Jeweler Cara Romano marries silver and felt in striking pieces
Cara Romano isn’t afraid to get her hands dirty.
Whether it’s soldering her own necklace settings or felting raw wool to make it into bead shapes, the jeweler takes the meaning of “handcrafted” seriously.
Romano’s work can be seen at KoT Contemporary Functional Craft inside the Maine Grind Building at 192 Main St. in Ellsworth. The shop, about seven months of the year, also features the work of as many as 30 artists from Maine and beyond. The handcrafted creations vary from glossy pottery to waterproof placemats brightening the display table and shelves
Romano’s jewelry, created in her studio one flight down on the Maine Grind’s ground floor, combines sterling silver and vibrantly hued felt.
The Maine-born artist loves juxtaposing the unyielding, smooth metal with the fuzzy, pliant wool.
“That’s really what a lot of this was — a way to bring color into my work without having to set stones,” Romano said.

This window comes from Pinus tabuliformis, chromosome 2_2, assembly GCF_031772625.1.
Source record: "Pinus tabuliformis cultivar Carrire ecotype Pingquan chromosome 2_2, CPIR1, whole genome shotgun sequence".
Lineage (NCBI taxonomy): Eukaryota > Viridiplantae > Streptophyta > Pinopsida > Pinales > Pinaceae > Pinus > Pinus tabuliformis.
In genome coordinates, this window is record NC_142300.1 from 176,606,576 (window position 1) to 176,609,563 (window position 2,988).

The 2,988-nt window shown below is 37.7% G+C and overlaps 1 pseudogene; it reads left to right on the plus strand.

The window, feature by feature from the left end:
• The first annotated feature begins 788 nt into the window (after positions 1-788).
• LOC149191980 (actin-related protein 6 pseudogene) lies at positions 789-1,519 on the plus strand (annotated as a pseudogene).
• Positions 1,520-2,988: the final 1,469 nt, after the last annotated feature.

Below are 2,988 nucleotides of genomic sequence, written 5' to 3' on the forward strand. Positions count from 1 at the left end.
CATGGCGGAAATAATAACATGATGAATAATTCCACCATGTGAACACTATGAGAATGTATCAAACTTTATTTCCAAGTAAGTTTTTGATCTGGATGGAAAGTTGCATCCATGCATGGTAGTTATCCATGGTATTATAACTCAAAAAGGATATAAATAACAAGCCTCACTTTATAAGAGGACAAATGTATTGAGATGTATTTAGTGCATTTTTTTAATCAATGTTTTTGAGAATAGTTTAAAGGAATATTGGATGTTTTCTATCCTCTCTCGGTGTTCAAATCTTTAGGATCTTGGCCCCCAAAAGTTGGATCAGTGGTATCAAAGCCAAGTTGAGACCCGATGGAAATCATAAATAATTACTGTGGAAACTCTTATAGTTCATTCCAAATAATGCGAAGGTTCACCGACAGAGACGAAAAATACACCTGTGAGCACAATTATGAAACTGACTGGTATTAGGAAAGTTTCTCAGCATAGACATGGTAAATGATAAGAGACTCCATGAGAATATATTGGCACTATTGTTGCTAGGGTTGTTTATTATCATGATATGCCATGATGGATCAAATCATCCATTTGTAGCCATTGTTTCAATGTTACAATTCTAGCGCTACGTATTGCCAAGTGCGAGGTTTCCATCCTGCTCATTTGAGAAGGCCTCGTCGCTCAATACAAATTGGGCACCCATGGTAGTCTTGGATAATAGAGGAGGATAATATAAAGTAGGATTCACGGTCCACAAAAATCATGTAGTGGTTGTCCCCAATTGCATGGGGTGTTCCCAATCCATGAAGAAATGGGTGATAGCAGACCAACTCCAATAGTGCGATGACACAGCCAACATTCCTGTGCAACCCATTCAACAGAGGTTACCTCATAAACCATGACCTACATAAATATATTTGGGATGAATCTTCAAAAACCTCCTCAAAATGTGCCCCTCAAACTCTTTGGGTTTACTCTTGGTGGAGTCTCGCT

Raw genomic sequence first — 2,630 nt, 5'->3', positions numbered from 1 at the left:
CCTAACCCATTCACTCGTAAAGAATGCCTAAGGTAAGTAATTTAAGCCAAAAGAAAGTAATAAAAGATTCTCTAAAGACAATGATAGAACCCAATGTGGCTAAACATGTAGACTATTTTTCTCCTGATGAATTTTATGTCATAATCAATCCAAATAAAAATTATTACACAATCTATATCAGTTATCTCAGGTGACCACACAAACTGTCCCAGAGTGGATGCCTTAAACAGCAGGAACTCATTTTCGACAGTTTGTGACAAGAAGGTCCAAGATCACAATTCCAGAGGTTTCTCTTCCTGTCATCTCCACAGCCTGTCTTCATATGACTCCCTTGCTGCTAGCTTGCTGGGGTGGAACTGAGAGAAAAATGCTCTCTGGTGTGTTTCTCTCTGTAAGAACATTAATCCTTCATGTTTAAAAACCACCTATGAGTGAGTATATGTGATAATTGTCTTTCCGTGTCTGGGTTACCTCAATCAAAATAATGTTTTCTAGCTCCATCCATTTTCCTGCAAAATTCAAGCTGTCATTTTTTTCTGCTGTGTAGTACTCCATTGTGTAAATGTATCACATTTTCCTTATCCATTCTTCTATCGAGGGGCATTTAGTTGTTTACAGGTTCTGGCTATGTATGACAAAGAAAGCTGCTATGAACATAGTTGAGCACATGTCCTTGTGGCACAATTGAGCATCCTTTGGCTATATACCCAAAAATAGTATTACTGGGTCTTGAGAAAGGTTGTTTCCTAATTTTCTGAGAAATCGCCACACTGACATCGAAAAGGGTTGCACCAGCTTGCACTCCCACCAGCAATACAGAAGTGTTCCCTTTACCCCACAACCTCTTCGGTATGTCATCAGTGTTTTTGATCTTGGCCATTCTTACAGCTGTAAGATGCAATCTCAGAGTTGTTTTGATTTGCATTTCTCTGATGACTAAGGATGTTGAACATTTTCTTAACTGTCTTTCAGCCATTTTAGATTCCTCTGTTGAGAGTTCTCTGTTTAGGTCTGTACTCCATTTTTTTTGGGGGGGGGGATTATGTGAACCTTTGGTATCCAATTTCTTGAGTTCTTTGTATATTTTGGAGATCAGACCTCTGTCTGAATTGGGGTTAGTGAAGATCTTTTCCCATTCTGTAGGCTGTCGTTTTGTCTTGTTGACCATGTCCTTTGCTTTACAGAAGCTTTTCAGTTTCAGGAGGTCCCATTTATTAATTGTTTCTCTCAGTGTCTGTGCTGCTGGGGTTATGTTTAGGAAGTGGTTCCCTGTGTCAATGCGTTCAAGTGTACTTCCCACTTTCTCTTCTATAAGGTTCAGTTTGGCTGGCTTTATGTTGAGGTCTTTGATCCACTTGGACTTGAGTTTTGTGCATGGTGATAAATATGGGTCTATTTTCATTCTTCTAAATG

Romano buys her hand-spun fleece sometimes from as far away as New Zealand. The wool is pre-dyed. If she dyed the wool herself, it would be more difficult to keep the colors consistent through different batches.
She pieces together her metal settings by soldering bezel wire, a flat wire often used for jewelry, and sterling silver sheets.
If she’s creating one of her popular bubble necklaces, she will solder several settings together —but she never makes the same pattern twice.
“Nobody is really the getting the same one ever,” the artist said.
Romano, who grew up in Gouldsboro, knows many of the artists featured in the store through the Maine Crafts Association, where she is serving her second term as president.
When choosing the other artists, Romano looks for quality craftsmanship, of course, and she favors work that is simple and “tells a story.”
“When you’re curating a space, you try really hard not to just take things that you like,” she reflected. She enjoys being able to help the featured artists get the recognition they deserve.
Romano hopes that her shared space will bring handcrafted products to a younger crowd —the millennials.
“I believe in curating a collection of work that has a young, fresh feel,” she said.